End use will always influence the type of Masterbatch chosen. Toys and food packaging
for example have to be produced from materials made
with 'controlled' ingredients and engineering products will demand reliable high
performance properties. Typically, an off-the-shelf Masterbatch
formulation, chosen for colour but incorporating premium priced additives for high specification polymers,
when used in an 'uncontrolled' application in a low temperature commodity polymer,
would be grossly over-engineered and unnecessarily expensive.
Other typical determining factors might be service conditions such as weatherability or light fastness, for example.
How Masterbatch is made
In simple terms, manufacture is a two-stage process: gathering ingredients and then mixing them together
by applying heat and shear to produce an homogenized pellet. Generally high or low speed
mixers are used to produce a pre-mix of the additives which is then compounded on roller mills, kneaders, single or twin screw extruders.
Even distribution (dispersion) and development (breaking down) of the additives throughout the carrier are essential.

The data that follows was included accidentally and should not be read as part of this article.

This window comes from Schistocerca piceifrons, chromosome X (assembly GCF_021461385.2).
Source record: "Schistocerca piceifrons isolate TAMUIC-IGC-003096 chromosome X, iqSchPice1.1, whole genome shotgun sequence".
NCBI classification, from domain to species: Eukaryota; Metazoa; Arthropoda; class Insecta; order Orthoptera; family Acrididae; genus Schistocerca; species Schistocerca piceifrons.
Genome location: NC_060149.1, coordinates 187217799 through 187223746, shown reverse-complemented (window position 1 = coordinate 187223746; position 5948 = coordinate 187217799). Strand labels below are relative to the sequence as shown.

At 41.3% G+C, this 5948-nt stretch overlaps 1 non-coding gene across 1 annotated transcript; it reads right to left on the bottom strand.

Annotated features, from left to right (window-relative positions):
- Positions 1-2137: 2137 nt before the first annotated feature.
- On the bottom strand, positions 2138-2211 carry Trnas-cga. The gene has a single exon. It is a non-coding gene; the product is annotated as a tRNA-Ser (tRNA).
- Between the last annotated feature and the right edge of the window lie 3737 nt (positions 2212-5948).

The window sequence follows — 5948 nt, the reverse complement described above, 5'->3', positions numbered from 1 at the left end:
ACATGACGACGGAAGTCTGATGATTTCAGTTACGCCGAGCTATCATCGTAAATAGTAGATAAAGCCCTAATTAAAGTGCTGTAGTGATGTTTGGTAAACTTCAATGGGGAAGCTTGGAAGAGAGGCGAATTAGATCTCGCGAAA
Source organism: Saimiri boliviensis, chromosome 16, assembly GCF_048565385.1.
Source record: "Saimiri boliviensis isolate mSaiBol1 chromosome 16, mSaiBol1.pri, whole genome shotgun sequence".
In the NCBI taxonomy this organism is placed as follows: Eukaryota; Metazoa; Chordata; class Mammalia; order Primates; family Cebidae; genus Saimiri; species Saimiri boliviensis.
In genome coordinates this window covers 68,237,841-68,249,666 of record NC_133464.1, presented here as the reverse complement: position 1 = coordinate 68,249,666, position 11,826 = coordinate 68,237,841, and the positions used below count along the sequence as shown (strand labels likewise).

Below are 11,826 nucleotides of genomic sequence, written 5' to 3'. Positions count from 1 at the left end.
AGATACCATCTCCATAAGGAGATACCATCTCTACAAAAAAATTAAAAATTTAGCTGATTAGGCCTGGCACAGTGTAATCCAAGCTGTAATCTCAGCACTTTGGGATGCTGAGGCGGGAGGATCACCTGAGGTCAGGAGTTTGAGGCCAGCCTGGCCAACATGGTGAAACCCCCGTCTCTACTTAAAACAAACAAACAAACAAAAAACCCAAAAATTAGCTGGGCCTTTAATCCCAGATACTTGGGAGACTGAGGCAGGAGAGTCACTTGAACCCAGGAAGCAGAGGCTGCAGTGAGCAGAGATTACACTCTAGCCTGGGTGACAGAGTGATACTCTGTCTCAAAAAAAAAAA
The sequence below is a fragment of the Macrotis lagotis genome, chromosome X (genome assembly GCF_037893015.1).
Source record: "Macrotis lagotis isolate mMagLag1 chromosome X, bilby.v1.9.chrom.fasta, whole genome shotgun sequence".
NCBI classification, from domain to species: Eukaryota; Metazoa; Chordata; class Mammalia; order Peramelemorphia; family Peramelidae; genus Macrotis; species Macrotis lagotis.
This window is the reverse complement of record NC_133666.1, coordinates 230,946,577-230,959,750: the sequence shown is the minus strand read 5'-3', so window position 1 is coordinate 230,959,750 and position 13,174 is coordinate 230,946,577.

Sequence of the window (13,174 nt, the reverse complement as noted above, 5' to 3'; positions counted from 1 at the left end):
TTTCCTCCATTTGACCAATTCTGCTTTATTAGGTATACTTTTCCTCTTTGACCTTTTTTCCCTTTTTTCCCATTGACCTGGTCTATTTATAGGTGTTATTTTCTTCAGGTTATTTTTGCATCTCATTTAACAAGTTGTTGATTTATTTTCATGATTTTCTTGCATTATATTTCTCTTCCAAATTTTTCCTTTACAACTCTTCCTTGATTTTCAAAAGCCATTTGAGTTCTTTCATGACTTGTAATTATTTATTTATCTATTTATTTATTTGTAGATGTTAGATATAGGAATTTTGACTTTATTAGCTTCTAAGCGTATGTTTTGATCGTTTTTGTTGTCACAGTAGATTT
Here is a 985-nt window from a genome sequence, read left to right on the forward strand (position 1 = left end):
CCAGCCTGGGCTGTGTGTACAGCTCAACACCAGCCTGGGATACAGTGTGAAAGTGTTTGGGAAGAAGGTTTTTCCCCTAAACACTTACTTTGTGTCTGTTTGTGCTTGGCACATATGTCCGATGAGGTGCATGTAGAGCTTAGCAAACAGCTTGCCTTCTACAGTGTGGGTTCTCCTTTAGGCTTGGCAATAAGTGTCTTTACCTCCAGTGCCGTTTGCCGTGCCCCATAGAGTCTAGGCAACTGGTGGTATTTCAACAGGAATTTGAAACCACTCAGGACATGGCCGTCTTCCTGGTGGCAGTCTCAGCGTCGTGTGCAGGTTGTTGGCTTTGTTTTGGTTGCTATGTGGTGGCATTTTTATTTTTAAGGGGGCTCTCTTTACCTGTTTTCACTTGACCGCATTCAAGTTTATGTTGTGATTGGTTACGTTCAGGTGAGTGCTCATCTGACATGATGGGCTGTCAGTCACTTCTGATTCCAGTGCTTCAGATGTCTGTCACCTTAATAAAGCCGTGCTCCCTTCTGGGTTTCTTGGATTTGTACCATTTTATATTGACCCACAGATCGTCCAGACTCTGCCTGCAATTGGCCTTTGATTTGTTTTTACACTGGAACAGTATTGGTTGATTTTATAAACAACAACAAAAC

This processing depends on several key elements: formulation, quality of raw materials, quality of mixing and
compounding plant. Finally, the finished Masterbatch is palletised (die-face) not ground.
Using our Masterbatch
Masterbatch can be introduced to the processors' base polymer on the production line in a number of ways,
the most successful methods being volumetric or gravimetric dosing.
In both techniques, the Masterbatch is added directly into the polymer stream immediately before processing.
Volumetric dosing has the advantage of relatively low capital investment
but requires calibrating every time the batch or colour is changed (depending on the bulk density of the material).
Gravimetric dosing is extremely accurate.
Wall thickness and opacity requirements all affect dosage. Although influenced by homogenisation and dosage level,
getting the loading right for the production of transparent colours is particularly tricky, as any imperfection is clearly visible.
Sometimes it is useful to go for a weaker Masterbatch so the demands
on homogenisation and dosage are reduced.
Our Masterbatch may be stored for up to five years ensuring that it is kept Dry and at stable Temperature.
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